Craig Nordquist ‘11: Sports researcher turns passion into Emmy Awards

Posted on March 29th, 2021 by

by Dana Melius

Beginning his sports career as an usher for the Minnesota Twins, Craig Nordquist turned his love for baseball into a key role on the MLB Network research team—and five Sports Emmy Awards.

That’s Major League Baseball and the MLB Network’s signature daily studio show, MLB Tonight. And as he prepares for his 10th year as one of the network’s researchers and trivia whizzes, Nordquist—just 32—hopes there’s much more to come.

“My primary day-to-day task is to write daily, stat-driven game previews for our research packet. That packet of information is then sent out to our on-air talent and producers to be used on our shows,” Nordquist said via email as he prepared for another MLB season.

If that sounds like a person deeply dedicated to the minutiae of baseball statistics, you’re right. It’s a talent Nordquist gained while growing up in Plymouth, carried with him and honed through his Gustavus years, and continues to shape his award-winning young career.

“MLB Network has lots of viewers, so there’s certainly an attention to detail and an emphasis on accuracy with each bit of information that I pass along to our crew,” Nordquist says.

But he’s quick to say that the Emmy Awards are “completely a team effort. There are many talented people with different strengths that each contribute in their own way to create such a top-notch show. I’m just one part of that process.”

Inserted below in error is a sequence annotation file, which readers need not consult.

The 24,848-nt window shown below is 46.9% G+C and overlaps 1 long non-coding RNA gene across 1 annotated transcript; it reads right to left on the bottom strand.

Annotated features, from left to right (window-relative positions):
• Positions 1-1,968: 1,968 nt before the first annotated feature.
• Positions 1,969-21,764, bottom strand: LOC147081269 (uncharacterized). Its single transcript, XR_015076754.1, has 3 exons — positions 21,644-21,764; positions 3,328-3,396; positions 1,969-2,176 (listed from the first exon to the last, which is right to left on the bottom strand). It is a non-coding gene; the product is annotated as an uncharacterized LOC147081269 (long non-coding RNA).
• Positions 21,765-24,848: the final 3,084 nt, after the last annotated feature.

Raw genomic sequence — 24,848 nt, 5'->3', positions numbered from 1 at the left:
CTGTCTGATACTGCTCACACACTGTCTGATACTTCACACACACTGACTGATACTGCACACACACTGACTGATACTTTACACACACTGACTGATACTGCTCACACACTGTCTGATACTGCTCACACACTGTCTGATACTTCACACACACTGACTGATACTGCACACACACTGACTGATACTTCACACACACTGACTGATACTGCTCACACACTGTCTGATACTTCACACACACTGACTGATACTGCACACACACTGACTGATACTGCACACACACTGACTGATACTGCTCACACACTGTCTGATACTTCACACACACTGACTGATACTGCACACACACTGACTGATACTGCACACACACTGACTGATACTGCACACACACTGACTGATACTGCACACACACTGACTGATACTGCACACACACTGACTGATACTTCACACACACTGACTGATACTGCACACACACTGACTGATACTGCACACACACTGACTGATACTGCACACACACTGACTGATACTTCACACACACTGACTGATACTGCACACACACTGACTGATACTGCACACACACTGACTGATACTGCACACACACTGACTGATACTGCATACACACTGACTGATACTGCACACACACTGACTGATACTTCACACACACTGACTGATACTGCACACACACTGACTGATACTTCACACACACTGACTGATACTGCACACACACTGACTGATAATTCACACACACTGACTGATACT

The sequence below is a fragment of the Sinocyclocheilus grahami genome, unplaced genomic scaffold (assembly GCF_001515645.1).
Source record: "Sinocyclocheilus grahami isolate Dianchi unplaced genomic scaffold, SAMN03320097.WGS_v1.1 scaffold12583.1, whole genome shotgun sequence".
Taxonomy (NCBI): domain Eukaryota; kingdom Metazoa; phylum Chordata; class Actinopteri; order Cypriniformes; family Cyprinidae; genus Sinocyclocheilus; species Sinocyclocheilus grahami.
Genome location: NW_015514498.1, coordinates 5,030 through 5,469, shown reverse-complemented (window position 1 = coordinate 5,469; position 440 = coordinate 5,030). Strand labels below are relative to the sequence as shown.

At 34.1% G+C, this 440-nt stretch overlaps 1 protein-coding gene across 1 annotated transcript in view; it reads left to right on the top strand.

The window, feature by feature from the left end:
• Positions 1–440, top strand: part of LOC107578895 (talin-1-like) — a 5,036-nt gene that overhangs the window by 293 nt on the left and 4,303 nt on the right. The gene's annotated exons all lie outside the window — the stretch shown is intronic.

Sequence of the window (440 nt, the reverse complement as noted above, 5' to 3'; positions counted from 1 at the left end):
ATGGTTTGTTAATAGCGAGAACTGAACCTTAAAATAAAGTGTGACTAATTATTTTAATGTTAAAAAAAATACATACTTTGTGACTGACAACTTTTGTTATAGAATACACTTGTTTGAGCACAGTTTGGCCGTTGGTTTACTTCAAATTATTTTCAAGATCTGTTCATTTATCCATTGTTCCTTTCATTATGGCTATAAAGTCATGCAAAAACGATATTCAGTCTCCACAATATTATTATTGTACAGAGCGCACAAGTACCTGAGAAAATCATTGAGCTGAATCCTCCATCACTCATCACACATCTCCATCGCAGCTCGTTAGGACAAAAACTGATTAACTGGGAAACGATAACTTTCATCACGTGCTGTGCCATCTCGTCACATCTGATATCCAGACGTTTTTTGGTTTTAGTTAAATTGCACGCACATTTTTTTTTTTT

“I kind of pinch myself that I’m doing this for a living,” Nordquist adds. “It does kind of boggle my mind.”

It was actually his employment as a Twins stadium usher that indirectly caught the eye of the MLB Network recruiters. Just months after Nordquist graduated from Gustavus in 2011, the Twins invited all employees to take a written trivia test, with the winner moving on to a contest airing on MLB Network. Nordquist’s love of baseball, statistics, and obscure trivia won the local Twins competition; he then defeated Cleveland’s representative in the first round of “Baseball IQ,” winning $5,000 for the Twins Community Fund.

A second-round loss to the Director of Communications for the Baseball Hall of Fame, Craig Muder, still reaped benefits for Nordquist.

“As the youngest contestant on the show, I impressed the production team enough that I was more or less offered a job as I walked off the set that day,” he recalled. “When people ask me how I got my job, I tell them all it took was a nationally televised job interview.”

But those who watched or worked with Nordquist during his Gustavus years might disagree. He graduated Cum Laude with a major in communication studies and minors in Spanish and management.

“It was chaotic at times, but it was so rewarding in the long run,” he remembers. “Plus, balancing a schedule like that helped prepare me for the daily grind of a career in sports.”

“He’s just one of those students you’ll never forget,” says Patricia English, associate professor of communication studies. “He’s just a perfect combination of knowledge, an attention to detail, and a great communicator and listener.”

Nordquist (in yellow) with a group of fellow Gusties.

College classmate CJ Siewert ‘11, now the Sports Information Director at Gustavus, had several classes with Nordquist and both worked in that same office under the direction of Tim Kennedy ‘82, who is now the College’s Vice President for Marketing and Communication.